When each key is placed into a slot, it needs to know which exact method in the Controls Hub to call. A Listener pattern will probably suffice to implement this feature; additionally, Unity has their own Listener Event system out of the box, so I decided to take advantage of that.

I enjoy the moment when the “bridge is connected”; that is why I decided to set aside this task first, and work on completing the Controls Hub and the individual components first. The structure looks a bit like below:

public class ControlsHub
    public static ControlsHub Instance;
    [SerializeField] private MovementController movementControls;
    [SerializeField] private WeaponsController weaponsControls;
    /** Basically components of the rover **/

    private void Awake() { // implement singleton code here // }

    public void Gas()
    public void TurnLeft()
    /** Each component's individual methods **/

public enum RobotFunctions
public class MovementController
    /** This is where you set up individual parameters 
        for your component.
    [SerializeField] private Rigidbody rb;
    [SerializeField] private MaxSpeed;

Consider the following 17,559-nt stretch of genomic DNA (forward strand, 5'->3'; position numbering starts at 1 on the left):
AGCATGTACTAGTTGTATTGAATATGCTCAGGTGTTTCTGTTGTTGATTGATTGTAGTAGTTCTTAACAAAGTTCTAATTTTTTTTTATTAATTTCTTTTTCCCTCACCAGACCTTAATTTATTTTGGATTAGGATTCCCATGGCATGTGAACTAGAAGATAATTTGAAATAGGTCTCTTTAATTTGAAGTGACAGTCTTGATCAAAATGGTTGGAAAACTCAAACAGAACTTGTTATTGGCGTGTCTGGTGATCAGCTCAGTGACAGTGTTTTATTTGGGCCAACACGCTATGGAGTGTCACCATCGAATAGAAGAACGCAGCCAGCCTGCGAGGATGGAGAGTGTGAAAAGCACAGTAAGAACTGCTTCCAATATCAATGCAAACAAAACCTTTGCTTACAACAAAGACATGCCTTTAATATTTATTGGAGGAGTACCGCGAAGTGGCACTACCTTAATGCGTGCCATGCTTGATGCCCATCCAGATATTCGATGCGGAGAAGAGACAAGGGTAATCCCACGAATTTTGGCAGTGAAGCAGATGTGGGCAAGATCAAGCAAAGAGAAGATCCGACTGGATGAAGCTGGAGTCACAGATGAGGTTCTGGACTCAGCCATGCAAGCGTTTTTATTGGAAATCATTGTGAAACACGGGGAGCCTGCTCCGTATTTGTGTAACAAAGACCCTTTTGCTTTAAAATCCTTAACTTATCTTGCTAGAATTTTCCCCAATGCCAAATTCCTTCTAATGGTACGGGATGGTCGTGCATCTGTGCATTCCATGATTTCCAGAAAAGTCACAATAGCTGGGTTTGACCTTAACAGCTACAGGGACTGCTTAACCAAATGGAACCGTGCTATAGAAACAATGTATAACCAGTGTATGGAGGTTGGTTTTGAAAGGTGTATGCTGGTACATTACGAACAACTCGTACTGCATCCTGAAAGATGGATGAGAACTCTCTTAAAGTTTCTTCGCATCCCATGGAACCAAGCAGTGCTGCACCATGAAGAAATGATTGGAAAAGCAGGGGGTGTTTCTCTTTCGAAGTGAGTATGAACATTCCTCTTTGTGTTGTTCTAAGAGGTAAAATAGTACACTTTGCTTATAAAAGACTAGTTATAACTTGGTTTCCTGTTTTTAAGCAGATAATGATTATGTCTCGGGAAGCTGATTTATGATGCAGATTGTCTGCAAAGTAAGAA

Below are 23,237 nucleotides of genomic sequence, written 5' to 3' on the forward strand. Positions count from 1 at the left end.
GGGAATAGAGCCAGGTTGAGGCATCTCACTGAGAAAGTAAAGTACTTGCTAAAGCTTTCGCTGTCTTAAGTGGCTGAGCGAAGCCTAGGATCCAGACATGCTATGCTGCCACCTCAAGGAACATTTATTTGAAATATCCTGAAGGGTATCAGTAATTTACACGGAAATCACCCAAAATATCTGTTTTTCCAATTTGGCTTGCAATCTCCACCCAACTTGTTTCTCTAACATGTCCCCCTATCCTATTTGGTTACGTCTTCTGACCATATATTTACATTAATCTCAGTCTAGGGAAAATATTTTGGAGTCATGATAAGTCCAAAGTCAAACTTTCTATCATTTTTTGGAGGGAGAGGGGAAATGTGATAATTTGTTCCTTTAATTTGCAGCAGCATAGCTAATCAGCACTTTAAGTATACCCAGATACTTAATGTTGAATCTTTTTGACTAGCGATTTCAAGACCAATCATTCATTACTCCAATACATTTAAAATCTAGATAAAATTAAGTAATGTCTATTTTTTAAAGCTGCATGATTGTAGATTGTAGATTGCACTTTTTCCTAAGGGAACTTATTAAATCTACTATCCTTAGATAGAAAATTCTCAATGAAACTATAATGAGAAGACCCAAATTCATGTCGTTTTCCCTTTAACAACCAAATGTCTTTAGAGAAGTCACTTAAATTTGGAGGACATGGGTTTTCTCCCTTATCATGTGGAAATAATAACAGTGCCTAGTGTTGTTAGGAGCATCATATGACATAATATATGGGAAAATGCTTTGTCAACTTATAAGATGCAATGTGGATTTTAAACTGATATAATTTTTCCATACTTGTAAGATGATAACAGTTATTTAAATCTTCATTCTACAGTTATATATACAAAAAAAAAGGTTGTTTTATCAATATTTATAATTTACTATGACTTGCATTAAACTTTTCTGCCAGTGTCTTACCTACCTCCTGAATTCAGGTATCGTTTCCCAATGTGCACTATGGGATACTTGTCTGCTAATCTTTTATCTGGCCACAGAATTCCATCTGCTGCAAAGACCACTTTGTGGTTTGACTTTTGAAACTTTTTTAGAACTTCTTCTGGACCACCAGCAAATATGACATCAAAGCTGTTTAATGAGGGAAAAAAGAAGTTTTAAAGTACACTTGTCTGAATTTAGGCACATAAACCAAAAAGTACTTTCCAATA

[SerializeField] private MaxAcceleration;

    private acceleration;
    private speed;

    private void FixedUpdate()
        speed = speed + acceleration;
        rb.MovePosition(rb.position + YOUR_FORWARD_VECTOR * speed * Time.fixedDeltaTime);

    public void Gas
        acceleration = MaxAcceleration;
    // so on so forth 

You may have noticed that the implementation of these methods don’t really work with how Input.GetKey() works — GetKey() is fired every frame the key is being pressed, but if that’s the case then the MovementController.Gas() method would be repeatedly called, resulting in a robot moving in impossible speeds.

This is because we need to consider other functions of the robot and how they operate as well. An immediate example would be the robotic arm that picks up items when the key is pressed down. It is not a continuous action like speeding up a car, but rather one with 2 states (pick/loose). While Input.GetKey() detects if a key is pressed down, but it doesn’t detect when a key is let go.

This is why we need to refactor our methods to work with the Input.GetKeyDown() / Input.GetKeyUp() pair, which leads to the eventual implementation of our key controller:

public class KeyController
    public string Key;
    private UnityEvent enterEvent;
    private UnityEvent exitEvent;

    private void Update()
        else if(Input.GetKeyUp(Key))
    // Invoked when key is placed in slot
    public SubscribeToComponent(RobotFunction component)
        switch (component)
            case RobotFunction.FORWARD:


So, how did we solve our problems?

  1. There should be enough functions for almost each finger.
  2. Each function should be intentionally separated from each other to make players busy.
    These design questions are achievable through our robust implementation.
  3. All functions should be “hold” instead of “switch”.